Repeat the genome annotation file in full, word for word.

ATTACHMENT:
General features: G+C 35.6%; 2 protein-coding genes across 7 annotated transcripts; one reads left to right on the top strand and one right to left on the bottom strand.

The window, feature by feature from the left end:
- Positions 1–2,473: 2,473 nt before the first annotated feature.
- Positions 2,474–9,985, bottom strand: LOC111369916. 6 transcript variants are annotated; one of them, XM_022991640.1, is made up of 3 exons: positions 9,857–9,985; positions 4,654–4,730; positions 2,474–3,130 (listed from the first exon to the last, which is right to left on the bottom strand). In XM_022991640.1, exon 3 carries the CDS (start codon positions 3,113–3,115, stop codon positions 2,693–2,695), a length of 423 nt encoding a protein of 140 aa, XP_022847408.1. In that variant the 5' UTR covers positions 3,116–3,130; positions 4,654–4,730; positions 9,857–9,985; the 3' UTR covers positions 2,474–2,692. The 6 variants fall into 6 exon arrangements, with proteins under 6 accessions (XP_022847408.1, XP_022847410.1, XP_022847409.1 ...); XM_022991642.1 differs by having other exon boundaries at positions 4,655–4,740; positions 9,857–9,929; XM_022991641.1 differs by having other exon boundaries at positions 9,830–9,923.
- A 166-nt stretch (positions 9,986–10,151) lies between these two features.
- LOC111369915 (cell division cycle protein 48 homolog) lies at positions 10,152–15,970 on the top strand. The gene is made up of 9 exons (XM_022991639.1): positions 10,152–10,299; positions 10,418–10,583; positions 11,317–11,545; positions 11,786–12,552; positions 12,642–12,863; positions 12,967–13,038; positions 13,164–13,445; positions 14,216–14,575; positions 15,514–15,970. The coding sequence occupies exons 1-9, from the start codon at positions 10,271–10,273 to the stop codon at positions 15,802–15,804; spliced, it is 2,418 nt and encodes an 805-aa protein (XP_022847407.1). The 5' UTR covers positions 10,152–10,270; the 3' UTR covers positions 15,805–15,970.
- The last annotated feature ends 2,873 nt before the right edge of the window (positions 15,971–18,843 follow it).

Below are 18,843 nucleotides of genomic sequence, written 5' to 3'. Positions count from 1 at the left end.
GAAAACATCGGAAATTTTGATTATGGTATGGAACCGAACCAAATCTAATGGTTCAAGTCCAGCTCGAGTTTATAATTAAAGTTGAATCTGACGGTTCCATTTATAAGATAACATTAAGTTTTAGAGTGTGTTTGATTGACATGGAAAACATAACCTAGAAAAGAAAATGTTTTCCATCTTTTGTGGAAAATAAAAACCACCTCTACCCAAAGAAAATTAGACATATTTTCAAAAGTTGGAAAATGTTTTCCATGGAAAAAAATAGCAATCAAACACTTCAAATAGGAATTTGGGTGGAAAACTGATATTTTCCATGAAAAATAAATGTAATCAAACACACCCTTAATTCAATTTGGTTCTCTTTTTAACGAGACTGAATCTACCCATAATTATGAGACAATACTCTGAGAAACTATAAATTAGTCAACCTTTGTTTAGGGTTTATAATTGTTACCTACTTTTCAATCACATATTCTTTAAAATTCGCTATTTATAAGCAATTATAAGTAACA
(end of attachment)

General features: G+C 35.6%; 2 protein-coding genes across 7 annotated transcripts; one reads left to right on the top strand and one right to left on the bottom strand.

The window, feature by feature from the left end:
- Positions 1–2,473: 2,473 nt before the first annotated feature.
- Positions 2,474–9,985, bottom strand: LOC111369916. 6 transcript variants are annotated; one of them, XM_022991640.1, is made up of 3 exons: positions 9,857–9,985; positions 4,654–4,730; positions 2,474–3,130 (listed from the first exon to the last, which is right to left on the bottom strand). In XM_022991640.1, exon 3 carries the CDS (start codon positions 3,113–3,115, stop codon positions 2,693–2,695), a length of 423 nt encoding a protein of 140 aa, XP_022847408.1. In that variant the 5' UTR covers positions 3,116–3,130; positions 4,654–4,730; positions 9,857–9,985; the 3' UTR covers positions 2,474–2,692. The 6 variants fall into 6 exon arrangements, with proteins under 6 accessions (XP_022847408.1, XP_022847410.1, XP_022847409.1 ...); XM_022991642.1 differs by having other exon boundaries at positions 4,655–4,740; positions 9,857–9,929; XM_022991641.1 differs by having other exon boundaries at positions 9,830–9,923.
- A 166-nt stretch (positions 9,986–10,151) lies between these two features.
- LOC111369915 (cell division cycle protein 48 homolog) lies at positions 10,152–15,970 on the top strand. The gene is made up of 9 exons (XM_022991639.1): positions 10,152–10,299; positions 10,418–10,583; positions 11,317–11,545; positions 11,786–12,552; positions 12,642–12,863; positions 12,967–13,038; positions 13,164–13,445; positions 14,216–14,575; positions 15,514–15,970. The coding sequence occupies exons 1-9, from the start codon at positions 10,271–10,273 to the stop codon at positions 15,802–15,804; spliced, it is 2,418 nt and encodes an 805-aa protein (XP_022847407.1). The 5' UTR covers positions 10,152–10,270; the 3' UTR covers positions 15,805–15,970.
- The last annotated feature ends 2,873 nt before the right edge of the window (positions 15,971–18,843 follow it).

Below are 18,843 nucleotides of genomic sequence, written 5' to 3'. Positions count from 1 at the left end.
GAAAACATCGGAAATTTTGATTATGGTATGGAACCGAACCAAATCTAATGGTTCAAGTCCAGCTCGAGTTTATAATTAAAGTTGAATCTGACGGTTCCATTTATAAGATAACATTAAGTTTTAGAGTGTGTTTGATTGACATGGAAAACATAACCTAGAAAAGAAAATGTTTTCCATCTTTTGTGGAAAATAAAAACCACCTCTACCCAAAGAAAATTAGACATATTTTCAAAAGTTGGAAAATGTTTTCCATGGAAAAAAATAGCAATCAAACACTTCAAATAGGAATTTGGGTGGAAAACTGATATTTTCCATGAAAAATAAATGTAATCAAACACACCCTTAATTCAATTTGGTTCTCTTTTTAACGAGACTGAATCTACCCATAATTATGAGACAATACTCTGAGAAACTATAAATTAGTCAACCTTTGTTTAGGGTTTATAATTGTTACCTACTTTTCAATCACATATTCTTTAAAATTCGCTATTTATAAGCAATTATAAGTAACA